From the Gilded Age to the Space Age – Old-House Design Consulting
RSS icon Home icon
  • A Page from History

    For four years from 2010 to 2013, Bo contributed a one-page feature for each issue of Old-House Journal, highlighting a rare or unusual page drawn from original trade catalogs in the Arcalus Period Design archive.  An example of a published article is below, along with additional information about the topic.

    Old-House Journal, February 2010

    Plate 1564, Catalogue 14, R. Williamson & Co., Chicago, Illinois, 1906


    Like lighting fossils, these gas “portables” offered by R. Williamson & Co. in 1906 reveal a key step in America’s evolution from Victorian to Arts & Crafts tastes. Refined and simplified, the Louis Comfort Tiffany-derived details of these lamps’ richly colored opalescent art glass and leaded mosaic shades, as well as verde green and copper finishes and organic, plant-inspired motifs on the bases –would all become traits of mainstream Arts & Crafts lighting.

    Other features, however, were on their way to an evolutionary dead end. The symbiotic relationship between fringe and gas burners was a rather volatile concept from the start, and gas lighting itself would be an endangered species in about a decade.

    Each of these “portable” lamps included a Welsbach mantle-type burner and a cloth-wrapped rubber hose described in the catalog as “6 feet of Silk Tubing (guaranteed for one year).” This hose would be fitted to the gas jet on a nearby chandelier or wall bracket – apparently the term “portable” was itself an evolving concept.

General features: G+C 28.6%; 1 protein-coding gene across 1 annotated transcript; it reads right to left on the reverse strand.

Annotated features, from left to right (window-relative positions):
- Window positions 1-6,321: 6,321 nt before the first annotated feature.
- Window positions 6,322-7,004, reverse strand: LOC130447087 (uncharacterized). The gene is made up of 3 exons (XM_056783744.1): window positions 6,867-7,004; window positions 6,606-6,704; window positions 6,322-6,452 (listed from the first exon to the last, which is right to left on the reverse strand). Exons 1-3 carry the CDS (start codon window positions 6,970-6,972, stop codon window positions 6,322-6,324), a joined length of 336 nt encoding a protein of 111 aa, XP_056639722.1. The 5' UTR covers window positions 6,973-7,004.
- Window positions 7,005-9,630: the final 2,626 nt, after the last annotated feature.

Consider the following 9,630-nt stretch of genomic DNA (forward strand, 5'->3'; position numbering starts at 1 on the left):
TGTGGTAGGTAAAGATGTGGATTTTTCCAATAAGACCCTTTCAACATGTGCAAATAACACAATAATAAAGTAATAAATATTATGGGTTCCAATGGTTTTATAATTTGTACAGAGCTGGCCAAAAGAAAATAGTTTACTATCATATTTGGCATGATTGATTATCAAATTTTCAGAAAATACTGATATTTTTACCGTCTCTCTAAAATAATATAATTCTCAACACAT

More on the story: Williamson No. 14 was a remarkable volume in itself. A whopping 12″ x 15″, this large hardbound book offered more than 160 pages of lighting fixtures, shades, and gas supplies. Most notable was the 16-page section of full-color plates like the one above, an extremely unusual and expensive feature for a lighting catalog of that era. In fact, a 1906 trade journal reported that No. 14 had cost Williamson “practically $30,000” – nearly three-quarters of a million dollars today.

    As amazing as it was, Williamson No. 14 would turn out to be just a warm-up for No. 17, issued five years later in 1911. Arguably the most astounding American lighting catalog ever published, No. 17 would measure almost 14″ x 17″, weigh in at 10.5 lbs., be more than an inch and half thick, and consist of 396 pages (20 in full color).